Monoclonal antibody against beta7 integrins, but not beta7 deficiency, attenuates intestinal allograft rejection in mice.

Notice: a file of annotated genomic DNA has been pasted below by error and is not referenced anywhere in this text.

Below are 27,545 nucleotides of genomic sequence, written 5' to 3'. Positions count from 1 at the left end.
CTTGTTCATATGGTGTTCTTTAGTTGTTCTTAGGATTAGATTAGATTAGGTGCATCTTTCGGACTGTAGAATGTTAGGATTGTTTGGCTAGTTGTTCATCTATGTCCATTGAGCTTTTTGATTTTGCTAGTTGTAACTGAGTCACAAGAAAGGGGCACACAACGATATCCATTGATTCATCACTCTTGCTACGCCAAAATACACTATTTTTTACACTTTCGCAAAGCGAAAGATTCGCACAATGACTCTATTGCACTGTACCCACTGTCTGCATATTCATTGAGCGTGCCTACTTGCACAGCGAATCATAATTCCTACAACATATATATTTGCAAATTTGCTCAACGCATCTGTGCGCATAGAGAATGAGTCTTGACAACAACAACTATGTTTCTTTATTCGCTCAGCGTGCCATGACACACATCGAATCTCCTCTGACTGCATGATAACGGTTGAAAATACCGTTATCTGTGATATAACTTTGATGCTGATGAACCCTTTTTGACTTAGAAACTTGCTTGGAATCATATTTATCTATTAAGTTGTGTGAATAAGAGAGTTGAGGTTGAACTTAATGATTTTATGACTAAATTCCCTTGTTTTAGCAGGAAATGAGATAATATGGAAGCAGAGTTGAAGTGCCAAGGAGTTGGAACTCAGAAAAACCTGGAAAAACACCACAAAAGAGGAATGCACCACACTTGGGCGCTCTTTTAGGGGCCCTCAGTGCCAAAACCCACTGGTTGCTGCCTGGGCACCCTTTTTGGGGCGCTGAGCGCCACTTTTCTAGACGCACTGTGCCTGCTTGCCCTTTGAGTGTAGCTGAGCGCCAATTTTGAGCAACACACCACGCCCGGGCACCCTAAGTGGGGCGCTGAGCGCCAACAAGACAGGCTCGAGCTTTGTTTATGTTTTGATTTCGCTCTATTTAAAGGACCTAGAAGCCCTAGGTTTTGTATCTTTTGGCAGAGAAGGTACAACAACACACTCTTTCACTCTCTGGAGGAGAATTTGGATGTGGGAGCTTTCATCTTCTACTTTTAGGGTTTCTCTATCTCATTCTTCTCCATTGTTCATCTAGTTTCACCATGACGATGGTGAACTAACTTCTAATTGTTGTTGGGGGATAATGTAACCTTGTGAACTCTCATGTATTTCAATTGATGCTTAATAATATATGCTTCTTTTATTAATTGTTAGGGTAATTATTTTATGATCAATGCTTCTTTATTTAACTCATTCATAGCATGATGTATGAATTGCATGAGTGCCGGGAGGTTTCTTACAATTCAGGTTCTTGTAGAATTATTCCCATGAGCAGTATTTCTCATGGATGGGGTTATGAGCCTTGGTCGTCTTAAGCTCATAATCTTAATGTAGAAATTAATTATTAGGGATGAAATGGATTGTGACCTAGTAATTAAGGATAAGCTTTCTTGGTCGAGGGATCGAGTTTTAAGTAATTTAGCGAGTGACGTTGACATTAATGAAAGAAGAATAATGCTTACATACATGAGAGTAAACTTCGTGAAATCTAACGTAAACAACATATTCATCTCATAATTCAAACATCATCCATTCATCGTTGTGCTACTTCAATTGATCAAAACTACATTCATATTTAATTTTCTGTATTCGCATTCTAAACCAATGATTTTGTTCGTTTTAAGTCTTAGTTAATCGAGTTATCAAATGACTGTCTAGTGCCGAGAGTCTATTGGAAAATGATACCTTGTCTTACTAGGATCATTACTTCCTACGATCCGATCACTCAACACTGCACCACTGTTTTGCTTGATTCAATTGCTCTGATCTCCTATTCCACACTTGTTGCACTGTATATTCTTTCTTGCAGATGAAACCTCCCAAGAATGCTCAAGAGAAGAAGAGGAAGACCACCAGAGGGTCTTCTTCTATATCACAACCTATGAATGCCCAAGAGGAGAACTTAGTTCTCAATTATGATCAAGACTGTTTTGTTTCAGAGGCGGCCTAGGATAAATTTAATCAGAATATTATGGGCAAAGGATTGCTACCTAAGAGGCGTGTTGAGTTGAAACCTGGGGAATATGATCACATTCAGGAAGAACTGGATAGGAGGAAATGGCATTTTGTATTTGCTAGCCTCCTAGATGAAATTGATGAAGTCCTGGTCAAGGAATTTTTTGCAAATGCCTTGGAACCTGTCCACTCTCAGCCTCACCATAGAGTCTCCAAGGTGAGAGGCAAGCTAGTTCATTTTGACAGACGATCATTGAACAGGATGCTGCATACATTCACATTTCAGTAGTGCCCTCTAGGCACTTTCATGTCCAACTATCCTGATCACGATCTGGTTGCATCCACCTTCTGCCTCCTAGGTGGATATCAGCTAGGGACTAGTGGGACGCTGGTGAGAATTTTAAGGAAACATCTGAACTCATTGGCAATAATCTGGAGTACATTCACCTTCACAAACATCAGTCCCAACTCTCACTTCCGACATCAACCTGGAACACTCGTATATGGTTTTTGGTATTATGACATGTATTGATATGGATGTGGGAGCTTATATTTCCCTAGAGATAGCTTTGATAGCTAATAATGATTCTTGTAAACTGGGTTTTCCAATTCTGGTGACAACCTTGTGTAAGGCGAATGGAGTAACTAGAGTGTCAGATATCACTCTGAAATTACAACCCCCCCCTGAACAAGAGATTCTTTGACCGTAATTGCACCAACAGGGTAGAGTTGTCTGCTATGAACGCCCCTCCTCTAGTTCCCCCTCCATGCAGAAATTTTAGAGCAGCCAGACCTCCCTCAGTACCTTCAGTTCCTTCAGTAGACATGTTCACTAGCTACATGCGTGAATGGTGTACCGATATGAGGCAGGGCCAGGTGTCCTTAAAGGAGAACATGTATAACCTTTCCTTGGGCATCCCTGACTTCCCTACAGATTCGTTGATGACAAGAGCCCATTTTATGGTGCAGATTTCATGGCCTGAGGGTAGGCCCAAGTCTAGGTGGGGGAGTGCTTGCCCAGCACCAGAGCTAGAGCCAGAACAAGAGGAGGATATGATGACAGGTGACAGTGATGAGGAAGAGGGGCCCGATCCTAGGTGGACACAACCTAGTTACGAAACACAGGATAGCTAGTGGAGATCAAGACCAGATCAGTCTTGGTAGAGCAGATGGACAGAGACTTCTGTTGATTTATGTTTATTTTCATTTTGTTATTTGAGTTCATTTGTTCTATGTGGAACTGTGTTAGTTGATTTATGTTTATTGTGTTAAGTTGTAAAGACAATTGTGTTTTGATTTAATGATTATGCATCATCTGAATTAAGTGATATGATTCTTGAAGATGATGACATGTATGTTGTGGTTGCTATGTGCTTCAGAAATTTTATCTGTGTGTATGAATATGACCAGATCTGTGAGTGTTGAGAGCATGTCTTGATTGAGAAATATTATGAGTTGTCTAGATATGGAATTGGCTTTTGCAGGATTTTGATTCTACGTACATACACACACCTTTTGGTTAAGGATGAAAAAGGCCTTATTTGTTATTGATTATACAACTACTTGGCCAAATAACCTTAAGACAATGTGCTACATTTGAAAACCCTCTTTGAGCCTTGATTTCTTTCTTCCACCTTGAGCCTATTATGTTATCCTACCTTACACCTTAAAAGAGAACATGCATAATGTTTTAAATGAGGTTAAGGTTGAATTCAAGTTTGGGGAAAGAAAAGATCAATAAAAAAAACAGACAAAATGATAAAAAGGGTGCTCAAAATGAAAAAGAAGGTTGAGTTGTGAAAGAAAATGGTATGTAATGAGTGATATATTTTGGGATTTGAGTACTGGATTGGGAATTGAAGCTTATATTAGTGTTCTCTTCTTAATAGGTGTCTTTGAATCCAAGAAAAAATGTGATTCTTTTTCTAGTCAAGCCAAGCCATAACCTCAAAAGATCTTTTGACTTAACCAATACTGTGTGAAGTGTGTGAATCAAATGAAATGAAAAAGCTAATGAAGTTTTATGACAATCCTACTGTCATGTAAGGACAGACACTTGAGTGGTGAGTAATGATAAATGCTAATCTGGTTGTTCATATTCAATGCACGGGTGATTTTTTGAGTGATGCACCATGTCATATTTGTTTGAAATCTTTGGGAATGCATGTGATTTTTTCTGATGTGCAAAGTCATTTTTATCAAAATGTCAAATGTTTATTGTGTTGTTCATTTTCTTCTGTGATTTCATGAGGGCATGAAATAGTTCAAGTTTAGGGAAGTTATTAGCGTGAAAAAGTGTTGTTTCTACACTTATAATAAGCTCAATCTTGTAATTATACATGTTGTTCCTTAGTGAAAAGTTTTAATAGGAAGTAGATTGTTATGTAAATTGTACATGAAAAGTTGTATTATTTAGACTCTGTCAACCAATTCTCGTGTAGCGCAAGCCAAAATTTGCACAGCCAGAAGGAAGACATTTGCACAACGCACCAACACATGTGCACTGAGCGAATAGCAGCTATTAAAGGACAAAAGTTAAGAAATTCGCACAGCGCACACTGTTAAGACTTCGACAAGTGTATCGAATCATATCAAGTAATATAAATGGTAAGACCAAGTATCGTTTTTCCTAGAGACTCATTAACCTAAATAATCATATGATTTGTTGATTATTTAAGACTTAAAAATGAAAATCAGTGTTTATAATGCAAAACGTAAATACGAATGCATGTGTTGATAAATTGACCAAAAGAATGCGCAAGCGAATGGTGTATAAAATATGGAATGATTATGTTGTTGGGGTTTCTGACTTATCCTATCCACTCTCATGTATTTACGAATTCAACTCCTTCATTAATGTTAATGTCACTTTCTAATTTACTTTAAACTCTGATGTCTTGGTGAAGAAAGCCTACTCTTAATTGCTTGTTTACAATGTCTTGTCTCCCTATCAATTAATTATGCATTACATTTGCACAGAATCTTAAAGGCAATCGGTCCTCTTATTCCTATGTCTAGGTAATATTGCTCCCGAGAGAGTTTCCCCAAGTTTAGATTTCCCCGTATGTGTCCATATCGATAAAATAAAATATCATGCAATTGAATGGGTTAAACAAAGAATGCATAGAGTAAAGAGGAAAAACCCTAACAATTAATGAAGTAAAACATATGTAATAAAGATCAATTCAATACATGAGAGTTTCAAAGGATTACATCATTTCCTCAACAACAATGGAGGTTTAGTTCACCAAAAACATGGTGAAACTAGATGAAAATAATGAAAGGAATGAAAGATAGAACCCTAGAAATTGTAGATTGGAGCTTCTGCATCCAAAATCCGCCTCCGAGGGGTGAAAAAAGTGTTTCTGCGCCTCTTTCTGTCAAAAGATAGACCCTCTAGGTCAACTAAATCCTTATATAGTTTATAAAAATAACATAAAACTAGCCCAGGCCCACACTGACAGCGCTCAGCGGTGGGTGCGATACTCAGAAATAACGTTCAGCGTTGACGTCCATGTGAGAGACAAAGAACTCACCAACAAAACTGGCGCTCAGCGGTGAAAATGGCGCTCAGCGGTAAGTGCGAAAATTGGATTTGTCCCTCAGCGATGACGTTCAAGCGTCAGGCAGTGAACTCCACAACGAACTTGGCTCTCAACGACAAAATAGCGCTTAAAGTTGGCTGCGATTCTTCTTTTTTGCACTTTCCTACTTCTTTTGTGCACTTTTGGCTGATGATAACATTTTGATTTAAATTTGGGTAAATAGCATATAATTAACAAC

BACKGROUND: beta7 integrins mediate homing and retention of lymphocytes to the normal and inflamed small bowel in a tissue-selective fashion. In the present study, we investigated the expression of beta7 integrins after small bowel transplantation (SBT) and tested the effects of blocking beta7-mediated pathways by using monoclonal antibody (mAb) or knockout mice. METHODS: Heterotopic SBT from BALB/c to C57BL/6 (B6) was used as a surgical model. Expression of beta7 integrins was measured on recipient lymphocytes (CD4 and CD8 ) in spleen, blood, and mesenteric lymph nodes (MLN) using flow cytometry. To analyze the effects of blocking beta7 integrins on graft survival, either beta7-deficient B6 or wild-type B6 mice that were treated with mAb against beta7 were studied. RESULTS: After allogeneic SBT, there were markedly increased levels of alpha4beta7 recipient CD8 lymphocytes in MLN, blood, and spleen as early as 3 days postoperatively. In contrast, alpha4beta7 integrin levels in isograft recipients were similar to those of normal mice. Mean survival time of intestinal allografts was not affected by beta7 deficiency (7.3+/-1 days) compared with wild-type mice (7.5+/-0.8 days). However, mAb against beta7 integrins significantly prolonged graft survival (12.8+/-1 days) compared with treatment with control mAb (7.3+/-1 days, <0.001). Histologic changes of SBT rejection were significantly attenuated when mice were given mAb against beta7. CONCLUSION: As indicated by the increased levels of alpha4beta7 CD8 lymphocytes, activation of this integrin contributes to the immune response in SBT rejection. Furthermore, blocking beta7 integrins with mAb provides a suitable target for immunosuppressive therapy. The discrepancy in survival data obtained by mAb and beta7 deficiency may be a result of the more rapid activation of compensatory mechanisms in the knockout mice.